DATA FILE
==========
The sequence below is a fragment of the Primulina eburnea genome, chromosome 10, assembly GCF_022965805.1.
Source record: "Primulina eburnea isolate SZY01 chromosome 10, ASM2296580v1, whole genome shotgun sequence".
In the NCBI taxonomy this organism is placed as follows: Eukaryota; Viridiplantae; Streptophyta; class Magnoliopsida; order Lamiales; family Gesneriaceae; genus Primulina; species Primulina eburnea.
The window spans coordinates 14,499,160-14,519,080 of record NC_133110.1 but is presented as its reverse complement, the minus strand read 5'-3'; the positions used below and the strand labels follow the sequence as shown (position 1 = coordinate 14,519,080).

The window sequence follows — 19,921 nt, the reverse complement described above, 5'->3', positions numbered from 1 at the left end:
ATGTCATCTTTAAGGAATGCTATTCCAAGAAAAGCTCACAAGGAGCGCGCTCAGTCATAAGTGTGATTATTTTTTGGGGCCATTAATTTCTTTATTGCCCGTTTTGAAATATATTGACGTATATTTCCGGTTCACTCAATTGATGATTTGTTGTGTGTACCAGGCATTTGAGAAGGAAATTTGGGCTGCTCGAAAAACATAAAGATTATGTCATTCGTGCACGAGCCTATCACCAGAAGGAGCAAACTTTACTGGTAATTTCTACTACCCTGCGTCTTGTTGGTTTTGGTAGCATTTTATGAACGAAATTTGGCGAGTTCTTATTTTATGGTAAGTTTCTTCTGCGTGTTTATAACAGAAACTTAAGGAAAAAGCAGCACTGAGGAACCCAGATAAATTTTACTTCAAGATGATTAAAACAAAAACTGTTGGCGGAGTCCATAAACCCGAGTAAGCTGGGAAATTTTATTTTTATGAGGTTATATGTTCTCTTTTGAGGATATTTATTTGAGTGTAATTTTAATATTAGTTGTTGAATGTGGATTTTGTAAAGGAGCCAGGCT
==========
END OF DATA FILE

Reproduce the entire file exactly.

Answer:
The sequence below is a fragment of the Primulina eburnea genome, chromosome 10, assembly GCF_022965805.1.
Source record: "Primulina eburnea isolate SZY01 chromosome 10, ASM2296580v1, whole genome shotgun sequence".
In the NCBI taxonomy this organism is placed as follows: Eukaryota; Viridiplantae; Streptophyta; class Magnoliopsida; order Lamiales; family Gesneriaceae; genus Primulina; species Primulina eburnea.
The window spans coordinates 14,499,160-14,519,080 of record NC_133110.1 but is presented as its reverse complement, the minus strand read 5'-3'; the positions used below and the strand labels follow the sequence as shown (position 1 = coordinate 14,519,080).

The window sequence follows — 19,921 nt, the reverse complement described above, 5'->3', positions numbered from 1 at the left end:
ATGTCATCTTTAAGGAATGCTATTCCAAGAAAAGCTCACAAGGAGCGCGCTCAGTCATAAGTGTGATTATTTTTTGGGGCCATTAATTTCTTTATTGCCCGTTTTGAAATATATTGACGTATATTTCCGGTTCACTCAATTGATGATTTGTTGTGTGTACCAGGCATTTGAGAAGGAAATTTGGGCTGCTCGAAAAACATAAAGATTATGTCATTCGTGCACGAGCCTATCACCAGAAGGAGCAAACTTTACTGGTAATTTCTACTACCCTGCGTCTTGTTGGTTTTGGTAGCATTTTATGAACGAAATTTGGCGAGTTCTTATTTTATGGTAAGTTTCTTCTGCGTGTTTATAACAGAAACTTAAGGAAAAAGCAGCACTGAGGAACCCAGATAAATTTTACTTCAAGATGATTAAAACAAAAACTGTTGGCGGAGTCCATAAACCCGAGTAAGCTGGGAAATTTTATTTTTATGAGGTTATATGTTCTCTTTTGAGGATATTTATTTGAGTGTAATTTTAATATTAGTTGTTGAATGTGGATTTTGTAAAGGAGCCAGGCT